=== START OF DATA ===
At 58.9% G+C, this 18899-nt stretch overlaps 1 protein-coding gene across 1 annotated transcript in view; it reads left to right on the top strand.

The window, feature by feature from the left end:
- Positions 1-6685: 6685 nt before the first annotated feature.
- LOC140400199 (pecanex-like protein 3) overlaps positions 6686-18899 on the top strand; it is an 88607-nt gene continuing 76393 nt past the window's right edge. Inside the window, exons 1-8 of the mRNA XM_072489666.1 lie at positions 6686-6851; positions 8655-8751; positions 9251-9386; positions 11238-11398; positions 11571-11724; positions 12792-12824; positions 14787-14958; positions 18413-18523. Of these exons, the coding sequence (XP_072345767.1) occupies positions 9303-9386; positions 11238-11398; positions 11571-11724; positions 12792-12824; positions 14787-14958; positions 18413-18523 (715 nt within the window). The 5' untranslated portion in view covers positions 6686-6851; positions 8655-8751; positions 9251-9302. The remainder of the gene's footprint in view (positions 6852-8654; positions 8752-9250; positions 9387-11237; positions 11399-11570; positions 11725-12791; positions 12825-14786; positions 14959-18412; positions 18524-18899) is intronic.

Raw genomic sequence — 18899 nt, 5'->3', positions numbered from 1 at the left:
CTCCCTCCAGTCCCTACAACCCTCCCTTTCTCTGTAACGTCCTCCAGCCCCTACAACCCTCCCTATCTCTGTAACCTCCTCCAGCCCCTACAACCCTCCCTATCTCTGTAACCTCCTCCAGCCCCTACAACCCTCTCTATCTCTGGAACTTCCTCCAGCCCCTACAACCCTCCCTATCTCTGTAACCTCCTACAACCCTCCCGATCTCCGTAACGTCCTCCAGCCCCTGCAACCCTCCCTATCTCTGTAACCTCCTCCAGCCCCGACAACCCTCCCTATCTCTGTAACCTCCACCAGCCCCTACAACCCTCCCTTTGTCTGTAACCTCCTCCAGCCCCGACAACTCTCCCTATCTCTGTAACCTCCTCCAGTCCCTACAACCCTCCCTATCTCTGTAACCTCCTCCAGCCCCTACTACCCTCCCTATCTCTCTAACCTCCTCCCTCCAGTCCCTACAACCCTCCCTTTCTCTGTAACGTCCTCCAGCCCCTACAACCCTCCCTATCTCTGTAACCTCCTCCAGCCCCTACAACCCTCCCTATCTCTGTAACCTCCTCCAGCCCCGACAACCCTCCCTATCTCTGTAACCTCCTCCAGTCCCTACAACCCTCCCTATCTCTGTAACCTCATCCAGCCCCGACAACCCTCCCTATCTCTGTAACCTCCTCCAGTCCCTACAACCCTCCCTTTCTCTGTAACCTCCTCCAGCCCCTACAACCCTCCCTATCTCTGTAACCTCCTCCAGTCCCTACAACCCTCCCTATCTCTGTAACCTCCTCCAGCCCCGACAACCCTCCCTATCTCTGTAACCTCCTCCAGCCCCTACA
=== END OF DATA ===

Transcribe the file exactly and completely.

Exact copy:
At 58.9% G+C, this 18899-nt stretch overlaps 1 protein-coding gene across 1 annotated transcript in view; it reads left to right on the top strand.

The window, feature by feature from the left end:
- Positions 1-6685: 6685 nt before the first annotated feature.
- LOC140400199 (pecanex-like protein 3) overlaps positions 6686-18899 on the top strand; it is an 88607-nt gene continuing 76393 nt past the window's right edge. Inside the window, exons 1-8 of the mRNA XM_072489666.1 lie at positions 6686-6851; positions 8655-8751; positions 9251-9386; positions 11238-11398; positions 11571-11724; positions 12792-12824; positions 14787-14958; positions 18413-18523. Of these exons, the coding sequence (XP_072345767.1) occupies positions 9303-9386; positions 11238-11398; positions 11571-11724; positions 12792-12824; positions 14787-14958; positions 18413-18523 (715 nt within the window). The 5' untranslated portion in view covers positions 6686-6851; positions 8655-8751; positions 9251-9302. The remainder of the gene's footprint in view (positions 6852-8654; positions 8752-9250; positions 9387-11237; positions 11399-11570; positions 11725-12791; positions 12825-14786; positions 14959-18412; positions 18524-18899) is intronic.

Raw genomic sequence — 18899 nt, 5'->3', positions numbered from 1 at the left:
CTCCCTCCAGTCCCTACAACCCTCCCTTTCTCTGTAACGTCCTCCAGCCCCTACAACCCTCCCTATCTCTGTAACCTCCTCCAGCCCCTACAACCCTCCCTATCTCTGTAACCTCCTCCAGCCCCTACAACCCTCTCTATCTCTGGAACTTCCTCCAGCCCCTACAACCCTCCCTATCTCTGTAACCTCCTACAACCCTCCCGATCTCCGTAACGTCCTCCAGCCCCTGCAACCCTCCCTATCTCTGTAACCTCCTCCAGCCCCGACAACCCTCCCTATCTCTGTAACCTCCACCAGCCCCTACAACCCTCCCTTTGTCTGTAACCTCCTCCAGCCCCGACAACTCTCCCTATCTCTGTAACCTCCTCCAGTCCCTACAACCCTCCCTATCTCTGTAACCTCCTCCAGCCCCTACTACCCTCCCTATCTCTCTAACCTCCTCCCTCCAGTCCCTACAACCCTCCCTTTCTCTGTAACGTCCTCCAGCCCCTACAACCCTCCCTATCTCTGTAACCTCCTCCAGCCCCTACAACCCTCCCTATCTCTGTAACCTCCTCCAGCCCCGACAACCCTCCCTATCTCTGTAACCTCCTCCAGTCCCTACAACCCTCCCTATCTCTGTAACCTCATCCAGCCCCGACAACCCTCCCTATCTCTGTAACCTCCTCCAGTCCCTACAACCCTCCCTTTCTCTGTAACCTCCTCCAGCCCCTACAACCCTCCCTATCTCTGTAACCTCCTCCAGTCCCTACAACCCTCCCTATCTCTGTAACCTCCTCCAGCCCCGACAACCCTCCCTATCTCTGTAACCTCCTCCAGCCCCTACA